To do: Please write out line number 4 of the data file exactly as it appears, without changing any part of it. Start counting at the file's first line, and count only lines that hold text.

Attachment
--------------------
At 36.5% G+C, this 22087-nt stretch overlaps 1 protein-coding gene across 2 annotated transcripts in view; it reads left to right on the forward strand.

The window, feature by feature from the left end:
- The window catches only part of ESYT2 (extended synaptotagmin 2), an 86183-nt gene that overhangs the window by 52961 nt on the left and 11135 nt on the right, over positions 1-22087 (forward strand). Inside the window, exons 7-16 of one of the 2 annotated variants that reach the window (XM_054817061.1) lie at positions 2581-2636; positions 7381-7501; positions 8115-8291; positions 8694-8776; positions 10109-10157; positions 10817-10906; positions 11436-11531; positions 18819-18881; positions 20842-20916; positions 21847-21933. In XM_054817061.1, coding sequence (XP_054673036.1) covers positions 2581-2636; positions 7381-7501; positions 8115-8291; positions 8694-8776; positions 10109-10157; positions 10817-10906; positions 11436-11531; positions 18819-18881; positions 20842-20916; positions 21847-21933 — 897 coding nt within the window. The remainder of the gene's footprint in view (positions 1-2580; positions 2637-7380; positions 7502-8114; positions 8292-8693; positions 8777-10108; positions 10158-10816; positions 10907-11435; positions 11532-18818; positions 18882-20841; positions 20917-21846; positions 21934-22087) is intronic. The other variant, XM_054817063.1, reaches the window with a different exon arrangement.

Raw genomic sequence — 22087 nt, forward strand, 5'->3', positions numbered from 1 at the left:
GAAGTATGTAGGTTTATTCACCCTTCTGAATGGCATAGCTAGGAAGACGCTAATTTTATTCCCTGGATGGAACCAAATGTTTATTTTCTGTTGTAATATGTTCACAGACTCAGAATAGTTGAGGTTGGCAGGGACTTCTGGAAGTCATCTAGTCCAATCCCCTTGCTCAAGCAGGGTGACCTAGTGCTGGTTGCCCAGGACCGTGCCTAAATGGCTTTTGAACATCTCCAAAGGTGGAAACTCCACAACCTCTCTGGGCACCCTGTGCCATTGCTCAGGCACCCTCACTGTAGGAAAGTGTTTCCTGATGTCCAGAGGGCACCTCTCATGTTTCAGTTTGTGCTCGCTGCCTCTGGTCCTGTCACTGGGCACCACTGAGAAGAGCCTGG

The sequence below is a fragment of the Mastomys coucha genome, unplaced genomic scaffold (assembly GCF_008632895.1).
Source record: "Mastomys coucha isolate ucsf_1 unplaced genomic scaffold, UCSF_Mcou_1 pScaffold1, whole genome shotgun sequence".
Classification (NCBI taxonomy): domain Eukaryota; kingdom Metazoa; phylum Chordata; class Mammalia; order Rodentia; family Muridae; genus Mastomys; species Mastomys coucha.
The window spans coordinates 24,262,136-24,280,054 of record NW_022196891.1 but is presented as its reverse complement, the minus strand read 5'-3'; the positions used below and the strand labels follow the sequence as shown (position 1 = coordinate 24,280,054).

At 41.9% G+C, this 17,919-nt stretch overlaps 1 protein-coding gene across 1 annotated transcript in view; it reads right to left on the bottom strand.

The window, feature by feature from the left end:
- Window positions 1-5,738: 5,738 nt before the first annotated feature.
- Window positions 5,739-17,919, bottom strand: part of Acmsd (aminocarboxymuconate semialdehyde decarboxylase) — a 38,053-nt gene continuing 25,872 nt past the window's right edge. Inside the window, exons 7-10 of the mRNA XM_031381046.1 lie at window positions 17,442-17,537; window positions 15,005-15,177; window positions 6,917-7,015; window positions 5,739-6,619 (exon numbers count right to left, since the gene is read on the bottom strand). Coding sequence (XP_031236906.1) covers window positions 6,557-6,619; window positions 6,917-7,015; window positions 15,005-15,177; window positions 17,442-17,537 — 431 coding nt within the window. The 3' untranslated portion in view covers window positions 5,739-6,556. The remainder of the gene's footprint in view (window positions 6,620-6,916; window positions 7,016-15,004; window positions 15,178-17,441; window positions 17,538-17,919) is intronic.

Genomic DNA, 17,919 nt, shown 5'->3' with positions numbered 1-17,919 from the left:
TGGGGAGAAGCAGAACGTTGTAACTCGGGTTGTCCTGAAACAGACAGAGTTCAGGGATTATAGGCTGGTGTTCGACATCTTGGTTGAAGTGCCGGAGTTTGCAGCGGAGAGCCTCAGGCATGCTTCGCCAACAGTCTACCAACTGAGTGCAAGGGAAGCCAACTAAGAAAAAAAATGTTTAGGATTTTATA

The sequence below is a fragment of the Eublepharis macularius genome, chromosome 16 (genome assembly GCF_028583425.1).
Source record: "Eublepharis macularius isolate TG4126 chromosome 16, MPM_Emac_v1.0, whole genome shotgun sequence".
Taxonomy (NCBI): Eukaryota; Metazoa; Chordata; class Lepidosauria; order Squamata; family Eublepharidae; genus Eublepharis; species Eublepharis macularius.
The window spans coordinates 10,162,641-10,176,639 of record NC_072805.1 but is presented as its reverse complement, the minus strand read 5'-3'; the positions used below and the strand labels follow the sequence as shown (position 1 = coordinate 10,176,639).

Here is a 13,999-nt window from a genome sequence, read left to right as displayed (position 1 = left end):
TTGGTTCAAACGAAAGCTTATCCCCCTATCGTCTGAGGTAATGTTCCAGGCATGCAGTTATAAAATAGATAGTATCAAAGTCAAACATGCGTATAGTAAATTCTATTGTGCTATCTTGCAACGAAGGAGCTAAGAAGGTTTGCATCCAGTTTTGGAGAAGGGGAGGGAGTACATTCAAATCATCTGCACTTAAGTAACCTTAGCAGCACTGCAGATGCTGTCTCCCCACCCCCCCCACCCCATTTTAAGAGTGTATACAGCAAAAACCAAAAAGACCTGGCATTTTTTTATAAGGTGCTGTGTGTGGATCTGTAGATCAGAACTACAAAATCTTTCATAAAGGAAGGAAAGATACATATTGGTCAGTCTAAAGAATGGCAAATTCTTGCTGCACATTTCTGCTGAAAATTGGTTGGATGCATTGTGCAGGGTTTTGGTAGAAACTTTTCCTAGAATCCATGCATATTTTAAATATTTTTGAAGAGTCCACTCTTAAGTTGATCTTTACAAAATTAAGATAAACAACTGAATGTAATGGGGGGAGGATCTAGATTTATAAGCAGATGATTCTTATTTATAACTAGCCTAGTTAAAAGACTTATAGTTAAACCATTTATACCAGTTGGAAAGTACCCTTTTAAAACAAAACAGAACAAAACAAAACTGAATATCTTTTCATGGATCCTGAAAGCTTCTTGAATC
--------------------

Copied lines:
Raw genomic sequence — 22087 nt, forward strand, 5'->3', positions numbered from 1 at the left: